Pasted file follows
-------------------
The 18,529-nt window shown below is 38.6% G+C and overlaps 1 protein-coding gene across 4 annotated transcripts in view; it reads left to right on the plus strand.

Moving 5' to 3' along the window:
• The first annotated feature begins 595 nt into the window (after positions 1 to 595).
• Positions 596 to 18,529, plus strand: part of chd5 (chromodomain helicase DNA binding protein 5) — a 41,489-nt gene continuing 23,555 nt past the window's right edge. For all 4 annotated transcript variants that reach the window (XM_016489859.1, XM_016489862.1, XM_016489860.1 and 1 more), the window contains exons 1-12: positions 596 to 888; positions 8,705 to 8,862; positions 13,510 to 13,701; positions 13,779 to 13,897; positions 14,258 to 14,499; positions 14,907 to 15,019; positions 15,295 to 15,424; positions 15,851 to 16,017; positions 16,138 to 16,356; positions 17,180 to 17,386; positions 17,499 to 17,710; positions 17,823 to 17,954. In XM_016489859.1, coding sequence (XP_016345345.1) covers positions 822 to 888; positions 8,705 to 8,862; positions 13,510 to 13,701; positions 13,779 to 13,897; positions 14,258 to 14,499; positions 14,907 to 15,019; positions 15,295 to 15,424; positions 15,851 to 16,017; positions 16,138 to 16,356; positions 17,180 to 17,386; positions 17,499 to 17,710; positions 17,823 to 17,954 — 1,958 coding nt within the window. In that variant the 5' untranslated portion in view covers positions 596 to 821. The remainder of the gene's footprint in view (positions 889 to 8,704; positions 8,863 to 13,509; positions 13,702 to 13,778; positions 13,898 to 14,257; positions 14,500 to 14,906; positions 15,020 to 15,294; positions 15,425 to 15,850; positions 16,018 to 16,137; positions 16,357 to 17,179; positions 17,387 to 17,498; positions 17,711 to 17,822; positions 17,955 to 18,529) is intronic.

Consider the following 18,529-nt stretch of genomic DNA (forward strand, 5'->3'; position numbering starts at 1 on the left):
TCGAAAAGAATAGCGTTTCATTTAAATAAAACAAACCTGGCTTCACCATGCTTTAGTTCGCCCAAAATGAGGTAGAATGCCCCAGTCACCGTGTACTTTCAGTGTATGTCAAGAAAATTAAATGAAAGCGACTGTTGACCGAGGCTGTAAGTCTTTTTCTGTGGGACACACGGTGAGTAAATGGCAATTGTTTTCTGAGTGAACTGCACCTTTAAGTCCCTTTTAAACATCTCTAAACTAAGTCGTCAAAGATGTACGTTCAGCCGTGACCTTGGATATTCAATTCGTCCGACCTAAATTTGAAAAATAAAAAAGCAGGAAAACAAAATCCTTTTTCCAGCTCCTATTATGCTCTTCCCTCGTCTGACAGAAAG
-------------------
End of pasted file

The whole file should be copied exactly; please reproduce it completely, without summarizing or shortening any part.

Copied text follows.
The 18,529-nt window shown below is 38.6% G+C and overlaps 1 protein-coding gene across 4 annotated transcripts in view; it reads left to right on the plus strand.

Moving 5' to 3' along the window:
• The first annotated feature begins 595 nt into the window (after positions 1 to 595).
• Positions 596 to 18,529, plus strand: part of chd5 (chromodomain helicase DNA binding protein 5) — a 41,489-nt gene continuing 23,555 nt past the window's right edge. For all 4 annotated transcript variants that reach the window (XM_016489859.1, XM_016489862.1, XM_016489860.1 and 1 more), the window contains exons 1-12: positions 596 to 888; positions 8,705 to 8,862; positions 13,510 to 13,701; positions 13,779 to 13,897; positions 14,258 to 14,499; positions 14,907 to 15,019; positions 15,295 to 15,424; positions 15,851 to 16,017; positions 16,138 to 16,356; positions 17,180 to 17,386; positions 17,499 to 17,710; positions 17,823 to 17,954. In XM_016489859.1, coding sequence (XP_016345345.1) covers positions 822 to 888; positions 8,705 to 8,862; positions 13,510 to 13,701; positions 13,779 to 13,897; positions 14,258 to 14,499; positions 14,907 to 15,019; positions 15,295 to 15,424; positions 15,851 to 16,017; positions 16,138 to 16,356; positions 17,180 to 17,386; positions 17,499 to 17,710; positions 17,823 to 17,954 — 1,958 coding nt within the window. In that variant the 5' untranslated portion in view covers positions 596 to 821. The remainder of the gene's footprint in view (positions 889 to 8,704; positions 8,863 to 13,509; positions 13,702 to 13,778; positions 13,898 to 14,257; positions 14,500 to 14,906; positions 15,020 to 15,294; positions 15,425 to 15,850; positions 16,018 to 16,137; positions 16,357 to 17,179; positions 17,387 to 17,498; positions 17,711 to 17,822; positions 17,955 to 18,529) is intronic.

Consider the following 18,529-nt stretch of genomic DNA (forward strand, 5'->3'; position numbering starts at 1 on the left):
TCGAAAAGAATAGCGTTTCATTTAAATAAAACAAACCTGGCTTCACCATGCTTTAGTTCGCCCAAAATGAGGTAGAATGCCCCAGTCACCGTGTACTTTCAGTGTATGTCAAGAAAATTAAATGAAAGCGACTGTTGACCGAGGCTGTAAGTCTTTTTCTGTGGGACACACGGTGAGTAAATGGCAATTGTTTTCTGAGTGAACTGCACCTTTAAGTCCCTTTTAAACATCTCTAAACTAAGTCGTCAAAGATGTACGTTCAGCCGTGACCTTGGATATTCAATTCGTCCGACCTAAATTTGAAAAATAAAAAAGCAGGAAAACAAAATCCTTTTTCCAGCTCCTATTATGCTCTTCCCTCGTCTGACAGAAAG